Police have received more than 40 calls from customers of Stuart Porter, the antiques dealer who disappeared last month.
Officers began investigating Mr Porter after the closure of his shop in Broad Street, Stamford, at the start of August.
Stamford sector inspector Mike Burnett said his entire team was now working on the case and had spoken to more than 40 people with complaints about Mr Porter.
He added: “The response from the public has been positive.
“This is going to be a big inquiry and will take some time. But without the public coming forward we wouldn’t be in the situation we are now in.
“The hard work starts here.”
Insp Burnett said the investigation would shortly be passed on to the criminal investigation department but encouraged any people with complaints about Mr Porter to come forward.
Several people got in touch with the Mercury following last week’s front page story. We agreed to use their comments anonymously.
One of Mr Porter’s former customers said the antiques dealer had two items of furniture of theirs he was supposed to be selling at auction.
They said: “Neither of the items were hugely valuable but they had been in my family. We moved to our current house a year ago and the furniture wasn’t suitable to we decided to sell it. He said they could be sold at auction. He tried and they didn’t meet their reserve. He said he would keep them for a future auction and he would put them in that. A couple of weeks ago I called in and spoke to his assistant. I said I really needed to get them back. She promised that he would get back to me. The next thing I realise was that the shop had gone.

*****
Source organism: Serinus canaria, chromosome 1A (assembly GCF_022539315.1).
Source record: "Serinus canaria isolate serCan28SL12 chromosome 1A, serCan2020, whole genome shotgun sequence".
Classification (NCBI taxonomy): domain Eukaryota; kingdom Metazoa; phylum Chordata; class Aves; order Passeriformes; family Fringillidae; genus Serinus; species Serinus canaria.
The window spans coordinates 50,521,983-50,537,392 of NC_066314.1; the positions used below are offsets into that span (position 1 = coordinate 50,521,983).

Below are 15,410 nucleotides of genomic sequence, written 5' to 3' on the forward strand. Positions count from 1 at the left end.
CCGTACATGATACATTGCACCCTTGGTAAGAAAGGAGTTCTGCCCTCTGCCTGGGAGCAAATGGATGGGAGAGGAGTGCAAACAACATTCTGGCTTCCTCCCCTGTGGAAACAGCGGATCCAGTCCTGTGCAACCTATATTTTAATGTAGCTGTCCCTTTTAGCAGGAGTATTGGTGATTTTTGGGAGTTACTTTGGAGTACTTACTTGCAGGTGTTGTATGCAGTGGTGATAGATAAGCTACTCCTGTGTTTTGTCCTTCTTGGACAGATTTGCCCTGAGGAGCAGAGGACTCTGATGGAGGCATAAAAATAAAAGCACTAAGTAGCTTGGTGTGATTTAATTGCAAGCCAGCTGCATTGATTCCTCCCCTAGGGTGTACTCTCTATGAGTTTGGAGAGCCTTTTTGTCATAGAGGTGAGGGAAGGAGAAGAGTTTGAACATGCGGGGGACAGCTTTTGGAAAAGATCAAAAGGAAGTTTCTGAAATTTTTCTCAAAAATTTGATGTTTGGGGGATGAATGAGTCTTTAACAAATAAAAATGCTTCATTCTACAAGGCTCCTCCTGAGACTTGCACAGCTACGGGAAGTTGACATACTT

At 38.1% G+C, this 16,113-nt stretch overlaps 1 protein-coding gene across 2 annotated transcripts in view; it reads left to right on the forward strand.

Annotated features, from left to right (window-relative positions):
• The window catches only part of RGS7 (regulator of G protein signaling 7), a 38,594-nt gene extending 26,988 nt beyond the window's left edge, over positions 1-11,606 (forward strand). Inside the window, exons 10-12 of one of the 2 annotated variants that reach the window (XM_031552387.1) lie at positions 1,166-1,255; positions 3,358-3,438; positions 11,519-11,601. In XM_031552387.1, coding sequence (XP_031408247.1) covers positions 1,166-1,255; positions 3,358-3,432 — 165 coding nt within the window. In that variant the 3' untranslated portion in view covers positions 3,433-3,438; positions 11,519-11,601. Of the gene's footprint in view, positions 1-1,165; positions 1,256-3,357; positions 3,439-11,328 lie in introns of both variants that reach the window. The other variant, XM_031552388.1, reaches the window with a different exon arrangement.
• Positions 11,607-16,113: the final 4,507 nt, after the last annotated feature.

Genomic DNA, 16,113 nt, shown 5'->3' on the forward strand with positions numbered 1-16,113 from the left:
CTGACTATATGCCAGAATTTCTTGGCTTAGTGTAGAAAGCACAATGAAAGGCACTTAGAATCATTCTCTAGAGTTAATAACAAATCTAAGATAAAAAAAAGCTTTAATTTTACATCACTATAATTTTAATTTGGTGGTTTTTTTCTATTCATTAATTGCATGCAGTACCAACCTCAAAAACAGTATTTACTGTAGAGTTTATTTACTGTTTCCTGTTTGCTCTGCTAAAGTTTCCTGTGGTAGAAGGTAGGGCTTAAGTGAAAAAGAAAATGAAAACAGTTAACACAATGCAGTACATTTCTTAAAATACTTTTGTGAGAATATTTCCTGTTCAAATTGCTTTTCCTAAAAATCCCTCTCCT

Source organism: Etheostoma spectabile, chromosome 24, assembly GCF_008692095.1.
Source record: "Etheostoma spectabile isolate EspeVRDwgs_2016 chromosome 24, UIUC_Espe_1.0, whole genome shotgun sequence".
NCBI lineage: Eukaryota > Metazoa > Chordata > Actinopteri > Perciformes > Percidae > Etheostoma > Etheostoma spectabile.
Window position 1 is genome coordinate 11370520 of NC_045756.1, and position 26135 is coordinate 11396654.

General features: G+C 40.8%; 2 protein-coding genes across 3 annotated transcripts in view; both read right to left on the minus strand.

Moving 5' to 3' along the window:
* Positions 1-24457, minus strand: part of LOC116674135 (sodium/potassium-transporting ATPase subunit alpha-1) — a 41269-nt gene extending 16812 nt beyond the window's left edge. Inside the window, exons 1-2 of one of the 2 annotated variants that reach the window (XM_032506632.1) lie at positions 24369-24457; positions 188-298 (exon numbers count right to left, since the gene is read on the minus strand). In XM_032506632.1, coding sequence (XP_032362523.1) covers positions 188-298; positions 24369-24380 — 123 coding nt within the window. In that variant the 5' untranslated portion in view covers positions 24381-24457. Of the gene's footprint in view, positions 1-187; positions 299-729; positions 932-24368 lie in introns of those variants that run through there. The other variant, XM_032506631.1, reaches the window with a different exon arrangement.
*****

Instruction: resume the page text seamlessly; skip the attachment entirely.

“You don’t like to assume that someone is a rogue and has run off with the stuff. I wanted to give him an opportunity to get in touch. But I’m really disappointed because I thought it was a reputable business. He was clearly promoting himself as being a reputable trader. It’s disappointing when you put your trust in someone like that and they let you down.”
One customer left a family heirloom worth £600 for Mr Porter to sell. They said: “I’ve been on holiday for three weeks but the alarm bells were ringing before I went away. The item belonged to my father. Stuart said he would have a word with people. He said it was a lovely item. He said he would ask around and let me know what he thought it was worth. I wanted to buy something to remember my father with.”
One customer began to suspect something was wrong when they visited the shop to try and get their items back. They said “I have been trying to get them back. I went in a few months ago and someone said they were at his house. They are worth £4,200. They have been there for a year. They belonged to my gran. I wanted to sell them because they are quite old-fashioned and I wanted to give some money to my daughter.”
And one customer left an antique for sale with a reserve of £1,600. They said: “I have a receipt. He said it would be covered by their insurance so I left it with him to sell. I popped in occasionally to see how it was going. He said he would take it to auction with him getting a commission. I never became suspicious. He came across as a jovial, pleasant man. I didn’t really give it a second thought. I wish I had.”
Businesses have also been affected. The owner of one firm told the Mercury they used to sell their items from Mr Porter’s shop, but became suspicious and removed them. They are now trying to distance themselves from the dealer in the hope it doesn’t affect their own business. The owner added: “It’s surprising because I have known him since we have been here. He was a very outgoing, charismatic person. It leaves a rather nasty taste.”
To speak to police about the Stuart Porter case, call 101 and ask to be put through to the Stamford police station or visit the front inquiry desk in North Street.